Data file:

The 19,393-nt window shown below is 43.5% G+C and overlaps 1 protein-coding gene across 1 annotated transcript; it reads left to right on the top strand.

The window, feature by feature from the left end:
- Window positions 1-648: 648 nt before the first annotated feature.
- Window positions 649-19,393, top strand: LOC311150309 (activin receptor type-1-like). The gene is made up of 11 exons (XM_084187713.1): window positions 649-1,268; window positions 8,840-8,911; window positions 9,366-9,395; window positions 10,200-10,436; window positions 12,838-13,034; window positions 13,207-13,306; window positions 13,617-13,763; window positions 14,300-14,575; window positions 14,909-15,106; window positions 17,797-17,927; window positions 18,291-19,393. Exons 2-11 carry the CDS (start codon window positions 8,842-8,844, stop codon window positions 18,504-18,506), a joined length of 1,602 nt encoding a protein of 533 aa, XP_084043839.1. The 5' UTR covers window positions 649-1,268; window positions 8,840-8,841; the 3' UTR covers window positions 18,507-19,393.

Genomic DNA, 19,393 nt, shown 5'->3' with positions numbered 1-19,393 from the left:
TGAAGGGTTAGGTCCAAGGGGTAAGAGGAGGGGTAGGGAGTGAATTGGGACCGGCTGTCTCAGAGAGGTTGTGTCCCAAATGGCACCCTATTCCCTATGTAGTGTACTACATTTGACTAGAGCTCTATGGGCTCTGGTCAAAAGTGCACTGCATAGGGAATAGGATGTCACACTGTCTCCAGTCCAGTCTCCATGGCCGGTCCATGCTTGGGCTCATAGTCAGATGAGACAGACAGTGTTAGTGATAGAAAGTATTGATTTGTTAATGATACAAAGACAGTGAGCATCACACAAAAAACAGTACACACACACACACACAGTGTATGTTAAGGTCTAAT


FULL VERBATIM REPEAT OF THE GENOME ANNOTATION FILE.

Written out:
The 19,393-nt window shown below is 43.5% G+C and overlaps 1 protein-coding gene across 1 annotated transcript; it reads left to right on the top strand.

The window, feature by feature from the left end:
- Window positions 1-648: 648 nt before the first annotated feature.
- Window positions 649-19,393, top strand: LOC311150309 (activin receptor type-1-like). The gene is made up of 11 exons (XM_084187713.1): window positions 649-1,268; window positions 8,840-8,911; window positions 9,366-9,395; window positions 10,200-10,436; window positions 12,838-13,034; window positions 13,207-13,306; window positions 13,617-13,763; window positions 14,300-14,575; window positions 14,909-15,106; window positions 17,797-17,927; window positions 18,291-19,393. Exons 2-11 carry the CDS (start codon window positions 8,842-8,844, stop codon window positions 18,504-18,506), a joined length of 1,602 nt encoding a protein of 533 aa, XP_084043839.1. The 5' UTR covers window positions 649-1,268; window positions 8,840-8,841; the 3' UTR covers window positions 18,507-19,393.

Genomic DNA, 19,393 nt, shown 5'->3' with positions numbered 1-19,393 from the left:
TGAAGGGTTAGGTCCAAGGGGTAAGAGGAGGGGTAGGGAGTGAATTGGGACCGGCTGTCTCAGAGAGGTTGTGTCCCAAATGGCACCCTATTCCCTATGTAGTGTACTACATTTGACTAGAGCTCTATGGGCTCTGGTCAAAAGTGCACTGCATAGGGAATAGGATGTCACACTGTCTCCAGTCCAGTCTCCATGGCCGGTCCATGCTTGGGCTCATAGTCAGATGAGACAGACAGTGTTAGTGATAGAAAGTATTGATTTGTTAATGATACAAAGACAGTGAGCATCACACAAAAAACAGTACACACACACACACACAGTGTATGTTAAGGTCTAAT